After the storm: Summer in Oaxaca
This photo was taken in one of the few buildings left standing at Piña Palmera, on Zipolite beach. By now, the foot or so of mud on the floor has been mucked out. By now, also, relief should be reaching all the people in the area. Stories, like this one, are frozen in time; life, on the other hand, keeps on keepin' on. Photographer unknown
Sitting here, high and dry in Oaxaca, it is easy to pat myself on the back for special efforts made on behalf of the "damnificados" (dispossessed) on the other side of the Sierra del Sur -- the mountains that separate me from the nightmare aftermath of Hurricane Pauline. After all, I dropped "everything" and made myself and my email available to a worthy organization wiped out by the storm. I spent three intense days, writing everybody I know to either give money or contact friends who could. I shared whatever organizational expertise I may have to help local folks use local resources efficiently. I agonized over the fate of people I had never met and some I barely knew, as well as "buen conocidos" (good acquaintances). I helped.
Does this make me a good guy? Maybe. Am I on an ego trip about it? I don't think so: after all, I did do it. Was it "enough"? I don't know, how much is enough? It was what i did.
It's not about me, in any case. It's about them. It's about people in bamboo huts with clay floors and thatch roofs being hit with 120 mile per hour winds and 30 foot waves on the beach. It's about rainstorms so severe and so prolonged that roads, bridges, whole communities were washed down the mountain by flash floods and walls of sliding mud. It's about starvation, dehydration, cholera, dengue, boils and tuberculosis. It's about crops necessary to sustain a family until the next harvest, disappearing down the nearest arroyo. It's about having to make do with water from polluted wells, and creeks poisoned by rotting animal and human corpses somewhere upriver. It's about all your utensils, all your tools, all your clothes, gone. It's about great acts of humanitarian assistance and gross acts of greed and barbarism. It's about life on the edge in the third world, and it ain't over yet.
While the press, who don't like to get their feet wet or forsake their perfectly shaken martini, make a (deserving) case for Acapulco, where the Holiday Inn still functions, thousands of villages throughout Oaxaca and southern Guerrero states receive almost no media attention. In these communities, cut off from the outside world and starving, there are reported to be 300,000 victims, nearly everyone.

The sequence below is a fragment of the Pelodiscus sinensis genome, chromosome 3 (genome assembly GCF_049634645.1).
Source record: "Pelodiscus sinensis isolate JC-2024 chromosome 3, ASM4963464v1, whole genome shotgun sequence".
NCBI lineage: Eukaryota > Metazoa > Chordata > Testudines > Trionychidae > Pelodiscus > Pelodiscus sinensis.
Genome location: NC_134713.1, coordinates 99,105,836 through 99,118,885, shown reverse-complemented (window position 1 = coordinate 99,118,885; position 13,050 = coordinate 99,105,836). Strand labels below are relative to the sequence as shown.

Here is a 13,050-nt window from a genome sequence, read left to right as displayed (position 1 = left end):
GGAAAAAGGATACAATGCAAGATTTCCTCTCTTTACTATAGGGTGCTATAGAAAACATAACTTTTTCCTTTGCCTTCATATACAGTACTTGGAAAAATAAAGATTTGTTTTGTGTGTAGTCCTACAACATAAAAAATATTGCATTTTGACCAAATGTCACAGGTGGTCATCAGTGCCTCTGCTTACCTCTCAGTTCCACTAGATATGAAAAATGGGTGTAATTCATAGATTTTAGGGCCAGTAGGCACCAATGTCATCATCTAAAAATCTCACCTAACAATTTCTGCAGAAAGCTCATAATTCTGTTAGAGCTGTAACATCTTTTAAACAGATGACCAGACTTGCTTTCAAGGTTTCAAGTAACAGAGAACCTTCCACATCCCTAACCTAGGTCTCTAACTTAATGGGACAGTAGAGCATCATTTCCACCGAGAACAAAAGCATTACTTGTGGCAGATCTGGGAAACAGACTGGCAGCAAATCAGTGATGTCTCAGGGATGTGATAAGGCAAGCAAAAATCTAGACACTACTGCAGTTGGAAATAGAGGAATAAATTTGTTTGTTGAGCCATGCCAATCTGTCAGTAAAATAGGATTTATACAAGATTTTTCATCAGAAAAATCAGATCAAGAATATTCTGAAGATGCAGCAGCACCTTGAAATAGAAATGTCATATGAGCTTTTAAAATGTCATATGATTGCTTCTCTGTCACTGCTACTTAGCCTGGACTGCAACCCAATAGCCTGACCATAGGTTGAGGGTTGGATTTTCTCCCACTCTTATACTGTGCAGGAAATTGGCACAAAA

The villagers of the high mountains, isolated by geography and custom, are used to being marginalized; being denied their fair share of schools, roads, electricity, telephones and medical care by successive government administrations, since before anyone can remember. But this time it's bad, even by their standards. This time, the rescue efforts of the Mexican airforce helicopters are being hampered by fog, rain, and winds. This time, they have nothing left: no food, no water, nothing. Unless the weather lifts, it is likely that they will not survive.
Their brethren on the coastal plains are faring better. Supplies and reconstruction machinery are reaching them. Still, the danger of disease and malnourishment are very real, and being made more poignant by the interfaction fighting, mostly between party loyalists of the PRI and PRD. There have been reports that they have been hijacking each other's trucks and commandeering nonpartisan Red Cross aid in order to be seen as better providers one from another. Inevitably, humans being what they are, there is profiteering.
The army appears to be attempting to prevent and punish such behavior, but their successes appear to be mostly limited to preventing armed robbery of relief goods once they reach the distribution points. Many hijackings appear to be the work of normally honest peasants who are at their wits end, as an alternative to starvation. Others have been attributed to gangs wearing police clothing. Still others to relief workers. Thankfully, all are agreed that as disgusting as such crimes are, the vast majority of aid is getting through to the people for whom it was intended.
In the end, this story will be one of great success and great failure. The death toll will mount, the infrastructure will be slowly rebuilt, the epidemics will be cured, the tourists will return. More campesinos will be forced to enter the urban work force, having lost their arable land. The people will distrust their government a little more, believing rightly or wrongly (the government denies this) that storm warnings were deliberately toned down so as not to alarm the tourists.
President Zedillo has spoken out against the abuses, and called attention to the fate of the mountain campesinos. The governors of Oaxaca and Guerrero have promised unremitting attention to the needs of the damnifacados. Ojala (o-ha-LA): it should only come to pass...
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